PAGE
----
You have probably heard me say that Judaism, Jewish life, Jewish practice, Jewish learning offer us real value: they help make us better people and help build a better world. 

If only more Jews were to learn and live Jewish values! If only more Jews were to seek out and engage with Jewish practices – halakhah, learning the words of the Jewish bookshelf, and so forth – then perhaps, just perhaps we would not have had the likes of Bernie Madoff, Harvey Weinstein, Michael Cohen, Jeffrey Epstein. 

If more Jews knew their heritage and engaged with it, then maybe we would have a better chance of truly repairing the world.

So that is where you come in.

I recently heard a wonderful interview (On Being with Krista Tippett) with Rabbi Lawrence Kushner, a well-known Reform rabbi and author. He told the following story about the time he gave a tour of his synagogue’s sanctuary to children in the pre-school, and they theorized about what might be behind the curtain in the aron hakodesh, the ark:

One kid, obviously destined to become a professor of nihilistic philosophy at a great university, opined that behind that curtain was absolutely nothing. Another kid, less imaginative, thought it had a Jewish holy thing in there. A third kid, obviously a devotee of American game show television subculture, guessed that behind that curtain was a brand new car.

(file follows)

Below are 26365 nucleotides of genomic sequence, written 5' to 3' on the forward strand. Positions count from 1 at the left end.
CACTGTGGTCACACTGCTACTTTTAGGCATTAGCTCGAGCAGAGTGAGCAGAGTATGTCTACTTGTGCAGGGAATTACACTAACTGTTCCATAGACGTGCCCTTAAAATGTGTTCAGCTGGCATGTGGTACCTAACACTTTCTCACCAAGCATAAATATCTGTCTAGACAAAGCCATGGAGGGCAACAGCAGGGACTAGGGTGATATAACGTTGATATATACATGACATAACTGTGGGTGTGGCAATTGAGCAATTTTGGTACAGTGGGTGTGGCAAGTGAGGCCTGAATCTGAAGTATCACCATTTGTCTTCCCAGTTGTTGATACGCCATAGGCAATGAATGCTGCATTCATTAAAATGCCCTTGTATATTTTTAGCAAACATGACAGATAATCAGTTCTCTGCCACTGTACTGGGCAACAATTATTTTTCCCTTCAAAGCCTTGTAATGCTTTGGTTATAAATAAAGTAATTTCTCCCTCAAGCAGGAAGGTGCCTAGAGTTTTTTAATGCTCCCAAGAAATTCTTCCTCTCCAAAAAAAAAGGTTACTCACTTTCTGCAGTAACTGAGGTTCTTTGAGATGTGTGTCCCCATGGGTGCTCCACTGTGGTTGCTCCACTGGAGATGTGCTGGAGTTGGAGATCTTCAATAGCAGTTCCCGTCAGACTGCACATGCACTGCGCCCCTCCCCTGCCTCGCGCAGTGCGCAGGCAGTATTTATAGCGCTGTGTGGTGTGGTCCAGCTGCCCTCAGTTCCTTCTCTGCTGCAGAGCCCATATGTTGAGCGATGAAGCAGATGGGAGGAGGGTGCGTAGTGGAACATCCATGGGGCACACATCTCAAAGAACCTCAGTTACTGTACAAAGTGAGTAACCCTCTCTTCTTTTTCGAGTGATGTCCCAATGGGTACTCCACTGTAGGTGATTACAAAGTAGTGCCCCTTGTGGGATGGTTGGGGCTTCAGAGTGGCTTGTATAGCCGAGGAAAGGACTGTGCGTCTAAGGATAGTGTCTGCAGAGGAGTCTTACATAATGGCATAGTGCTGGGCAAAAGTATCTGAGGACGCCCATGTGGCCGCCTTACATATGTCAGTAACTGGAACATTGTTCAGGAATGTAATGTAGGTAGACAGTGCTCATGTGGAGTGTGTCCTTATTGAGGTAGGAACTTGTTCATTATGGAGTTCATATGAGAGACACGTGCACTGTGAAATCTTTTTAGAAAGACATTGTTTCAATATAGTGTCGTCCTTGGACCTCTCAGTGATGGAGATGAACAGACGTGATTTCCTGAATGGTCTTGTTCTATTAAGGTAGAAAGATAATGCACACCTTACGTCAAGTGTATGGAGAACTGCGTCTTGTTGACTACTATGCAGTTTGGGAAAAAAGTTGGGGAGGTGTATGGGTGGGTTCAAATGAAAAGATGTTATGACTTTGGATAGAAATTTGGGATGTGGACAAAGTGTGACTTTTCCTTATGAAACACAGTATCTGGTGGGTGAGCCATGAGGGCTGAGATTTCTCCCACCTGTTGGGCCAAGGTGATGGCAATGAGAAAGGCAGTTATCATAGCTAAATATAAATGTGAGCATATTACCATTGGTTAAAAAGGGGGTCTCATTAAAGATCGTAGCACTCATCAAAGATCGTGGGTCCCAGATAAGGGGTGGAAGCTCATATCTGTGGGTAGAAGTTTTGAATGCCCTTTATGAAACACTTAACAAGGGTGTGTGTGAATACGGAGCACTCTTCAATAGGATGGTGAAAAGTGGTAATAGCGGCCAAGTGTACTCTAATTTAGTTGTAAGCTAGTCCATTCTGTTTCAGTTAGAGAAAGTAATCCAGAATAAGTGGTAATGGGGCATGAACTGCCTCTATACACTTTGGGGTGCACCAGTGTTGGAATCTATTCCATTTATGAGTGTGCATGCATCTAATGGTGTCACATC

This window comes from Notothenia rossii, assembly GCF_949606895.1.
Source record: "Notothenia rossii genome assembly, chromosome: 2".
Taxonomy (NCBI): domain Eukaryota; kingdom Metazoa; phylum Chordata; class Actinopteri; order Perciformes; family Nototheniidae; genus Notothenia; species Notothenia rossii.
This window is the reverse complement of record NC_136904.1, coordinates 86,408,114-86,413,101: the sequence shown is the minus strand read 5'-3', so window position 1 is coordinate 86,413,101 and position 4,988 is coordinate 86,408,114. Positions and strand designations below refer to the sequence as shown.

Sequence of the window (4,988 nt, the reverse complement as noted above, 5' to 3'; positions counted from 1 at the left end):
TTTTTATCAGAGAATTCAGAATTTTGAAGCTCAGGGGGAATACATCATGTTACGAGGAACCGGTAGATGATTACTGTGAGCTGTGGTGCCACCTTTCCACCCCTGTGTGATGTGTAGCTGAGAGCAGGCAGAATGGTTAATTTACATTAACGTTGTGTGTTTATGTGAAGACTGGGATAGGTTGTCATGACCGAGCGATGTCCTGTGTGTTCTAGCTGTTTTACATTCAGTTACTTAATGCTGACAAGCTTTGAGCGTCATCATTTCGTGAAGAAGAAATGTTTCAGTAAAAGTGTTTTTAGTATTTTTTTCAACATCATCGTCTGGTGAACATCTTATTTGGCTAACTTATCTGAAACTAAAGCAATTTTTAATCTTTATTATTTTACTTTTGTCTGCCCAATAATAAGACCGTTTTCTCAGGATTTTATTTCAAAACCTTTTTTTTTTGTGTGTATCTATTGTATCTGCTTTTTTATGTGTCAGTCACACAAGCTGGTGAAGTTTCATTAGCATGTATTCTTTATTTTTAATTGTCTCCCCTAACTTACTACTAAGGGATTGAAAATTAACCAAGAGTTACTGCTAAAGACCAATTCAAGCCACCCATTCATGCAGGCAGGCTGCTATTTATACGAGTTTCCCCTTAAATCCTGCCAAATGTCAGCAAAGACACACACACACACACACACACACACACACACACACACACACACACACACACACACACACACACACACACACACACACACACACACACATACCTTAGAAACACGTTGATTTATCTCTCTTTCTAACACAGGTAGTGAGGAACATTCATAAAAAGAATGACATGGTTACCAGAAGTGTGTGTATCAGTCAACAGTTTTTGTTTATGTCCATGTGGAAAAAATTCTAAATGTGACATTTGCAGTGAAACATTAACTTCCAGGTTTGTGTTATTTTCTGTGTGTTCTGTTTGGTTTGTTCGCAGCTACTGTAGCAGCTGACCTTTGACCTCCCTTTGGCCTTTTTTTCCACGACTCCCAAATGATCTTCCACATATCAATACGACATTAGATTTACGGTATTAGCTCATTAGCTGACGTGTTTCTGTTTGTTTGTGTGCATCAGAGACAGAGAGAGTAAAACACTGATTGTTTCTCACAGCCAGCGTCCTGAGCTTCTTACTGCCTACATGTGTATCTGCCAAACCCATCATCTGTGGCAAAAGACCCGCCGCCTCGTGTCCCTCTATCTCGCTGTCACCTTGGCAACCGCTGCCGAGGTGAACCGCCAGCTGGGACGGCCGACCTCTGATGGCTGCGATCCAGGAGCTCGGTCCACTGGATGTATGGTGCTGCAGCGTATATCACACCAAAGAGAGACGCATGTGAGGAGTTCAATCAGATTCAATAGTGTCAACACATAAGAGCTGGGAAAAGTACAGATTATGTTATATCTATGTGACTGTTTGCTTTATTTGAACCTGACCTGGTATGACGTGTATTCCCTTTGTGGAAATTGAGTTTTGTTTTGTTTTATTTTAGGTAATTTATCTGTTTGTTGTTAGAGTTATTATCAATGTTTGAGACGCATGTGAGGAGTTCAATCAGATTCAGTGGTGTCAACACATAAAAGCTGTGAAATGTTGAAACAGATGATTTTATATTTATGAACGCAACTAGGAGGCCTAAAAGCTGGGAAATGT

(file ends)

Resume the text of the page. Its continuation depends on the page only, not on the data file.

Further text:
And the fourth kid said “No, you’re all wrong. Next week when that rabbi man comes and opens that curtain, behind it, there would be a giant mirror.” From a four-year-old. Somehow, that little soul knew that through looking at the words of sacred scripture, he would encounter himself in a new and heightened and revealing way.

Torah, by which I mean not just the scrolls behind the curtain but all of accumulated learning and commentary and argument and behaviors it has yielded over the last three millennia, is not an old, dusty collection of obscure literature. It is us. It is a reflection of who we are and how we live. It is an assessment of our lives, an opportunity to consider who we are and how we can improve ourselves.

It IS a mirror.

But when we truly pay attention, when we embrace and commit ourselves to learning the wisdom of our tradition, we see who we are. It is a mirror that reflects not our outsides, but our insides.